N.A.B.: How long have you been producing? And what actually inspired you to produce?
Domingo: I’ve been producing now for like 20 years… In 2010 it will be 21 years. My Inspiration is my uncle. He introduced me to the whole DJ thing, when I was like 8, 9 years old. He let me hear my first hip-hop record. I used to watch him play his drums, DJ and do all kinds of amazing things with music. I was mesmorized with music. From there I adapted a love and understanding for music. I took it from there.
N.A.B.: You have worked with and created many hits with some of hip hop’s most influential MCs, including Big Pun, Big Daddy Kane, Eminem, Kool G. Rap, KRS One, Fat Joe and Joell Ortiz, to name a few. That alone must raise the level of expectancy from you as a producer. How do you manage to continue to breed hits?
Domingo: That’s kind of hard to say. I try to stay with what I know and what I do. There was a point in my career, where I was steered by bad advice. It took my close circle of family and friends to remind me that I have my own style. And that all those folk telling me I should make records to sound like this and that, aren’t helping me. Now, I would like to say, I stay true to music. I could adapt to any style of music. I could make a down south record if I choose. But I choose not to. I could do anything, and I mean anything.
N.A.B.: What do you look for in an artist in order for you to work with them?
Domingo: An artist who is himself. An artist who is not phony and talks about gun clapping but you’re not really like that. To tell you the truth, there are hardly any artists that I would work with at the moment. I like lyricists. I like context, structure. But when the context is constantly “I push 12 kilos,” “clap this, clap that,” “bang this, and bang that,” all the time… If I want to hear that, I would get that from true cats that live their life like that. Like a Kool G. Rap. Why would I work with a young artist that is just following in the path of a Lil Wayne or somebody else, fronting on the records and have never done any of the stuff they speak on record? As long as they are a lyricist that sounds good and can make a song, then we can work. You could be the illest lyricist in the planet and suck when it comes to making songs. I’d work with you anyway because I’m a producer not a beat maker. Overall, I’m not going to say your image is important to me, you could be fat, ugly and busted in your face. Image is not important to me — your talent is important.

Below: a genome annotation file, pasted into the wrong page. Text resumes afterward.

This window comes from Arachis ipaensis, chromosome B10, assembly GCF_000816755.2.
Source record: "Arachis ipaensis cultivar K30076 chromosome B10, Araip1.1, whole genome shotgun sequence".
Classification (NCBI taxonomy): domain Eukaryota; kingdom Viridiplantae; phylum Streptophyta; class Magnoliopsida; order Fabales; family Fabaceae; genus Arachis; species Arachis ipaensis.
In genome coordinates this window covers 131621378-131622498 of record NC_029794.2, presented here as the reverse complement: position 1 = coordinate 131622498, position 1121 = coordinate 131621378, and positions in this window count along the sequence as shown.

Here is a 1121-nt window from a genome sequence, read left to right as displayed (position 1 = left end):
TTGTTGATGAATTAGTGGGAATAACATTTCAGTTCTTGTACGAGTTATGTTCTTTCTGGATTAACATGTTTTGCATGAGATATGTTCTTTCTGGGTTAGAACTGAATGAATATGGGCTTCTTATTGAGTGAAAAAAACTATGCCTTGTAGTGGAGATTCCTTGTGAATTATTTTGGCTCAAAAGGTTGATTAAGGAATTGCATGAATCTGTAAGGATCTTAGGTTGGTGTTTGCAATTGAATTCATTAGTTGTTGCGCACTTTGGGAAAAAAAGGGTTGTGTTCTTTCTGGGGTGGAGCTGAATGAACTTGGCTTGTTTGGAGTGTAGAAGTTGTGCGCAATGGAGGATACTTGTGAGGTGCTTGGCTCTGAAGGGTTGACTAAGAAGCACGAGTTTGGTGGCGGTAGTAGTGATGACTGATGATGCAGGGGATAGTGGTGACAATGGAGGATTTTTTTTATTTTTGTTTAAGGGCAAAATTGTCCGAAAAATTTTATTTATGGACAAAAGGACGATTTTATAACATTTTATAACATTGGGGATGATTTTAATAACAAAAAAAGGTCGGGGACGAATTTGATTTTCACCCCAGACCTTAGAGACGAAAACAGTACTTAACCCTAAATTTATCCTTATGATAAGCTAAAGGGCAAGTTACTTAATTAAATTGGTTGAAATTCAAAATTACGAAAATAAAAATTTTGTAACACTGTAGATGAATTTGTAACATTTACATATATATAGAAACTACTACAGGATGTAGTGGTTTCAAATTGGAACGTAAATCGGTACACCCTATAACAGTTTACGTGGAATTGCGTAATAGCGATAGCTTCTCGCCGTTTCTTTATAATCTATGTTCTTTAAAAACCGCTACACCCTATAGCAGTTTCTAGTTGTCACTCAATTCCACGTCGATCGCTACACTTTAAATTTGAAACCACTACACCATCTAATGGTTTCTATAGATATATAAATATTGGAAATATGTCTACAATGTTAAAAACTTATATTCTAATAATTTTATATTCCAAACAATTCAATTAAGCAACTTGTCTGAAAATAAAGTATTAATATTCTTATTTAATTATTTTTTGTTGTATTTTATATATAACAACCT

N.A.B.: Do you still sell beats over Myspace for 50 bucks? And what inspired you to start doing that? Most producers that have your resume, would never.
Domingo: Well as for my fellow producers, my peers, whether friend or foe… I really don’t have enemies… I really don’t give a fuck what anyone thinks to be honest with you. I’m me and always have been my own person. And I make my own decisions. There are people that tell me, I’m hurting my brand. There are people that say I’m doing a great thing. Of course the people buying the beats think I’m doing a great thing. I know what it is to try and get in the game and not be able to pay for certain shit, and have access to certain names, or have access to that pro set-up that you need. I no longer sell beats on Myspace though. I have a website now at www.beats4tunes.com.
N.A.B.: What differentiates you from the next producer?
Domingo: Domingo is a producer totally cut from a different cloth than every other producer. I’m not going to pass judgment on people like Premier, Pete Rock and Alchemist. I love all their work. But I’m cut from a different cloth. Sure I have passion and love for music, but if I had to turn around and walk away from it, I’d do it. I don’t stress the fame.
N.A.B.: Are you currently working on a new project? And if so when could we expect it?
Domingo: Honestly, I don’t have any intentions of putting out any more Domingo albums for the simple fact that music is just not selling. I’m a person who creates his own budget. I don’t depend on the record labels. So if the record is not selling, I’m not doing it. I’m working on a documentary about my career called My Life in Hip Hop – The Story Shall Be Told. I do a lot of MTV, VH1 and reality shows. I got a M.O.P. record out now. I’m working with Ras Kass & Kool G. Rap. I always stay busy.
N.A.B.: Do you have any advice for the next up and coming Domingo?
Domingo: Stay true to the game. Know the game before you think about becoming whatever you want to become in the game. I was having a conversation with someone recently. I told him, before you could become a teacher, you have to go to school and be a student. You have to graduate and get that degree. Then you go and get your Masters and then you become a teacher. So what I’m saying is you can’t wake up & say “I’m a rapper”. You can’t wake up and say “I’m a producer”. It doesn’t work that way. The young kids are fixated on becoming an overnight sensation. It took me more than five years to get in the game. I’m walking and living proof that you could achieve your dreams.
Check out the authors at eleganthoodness.ning.com.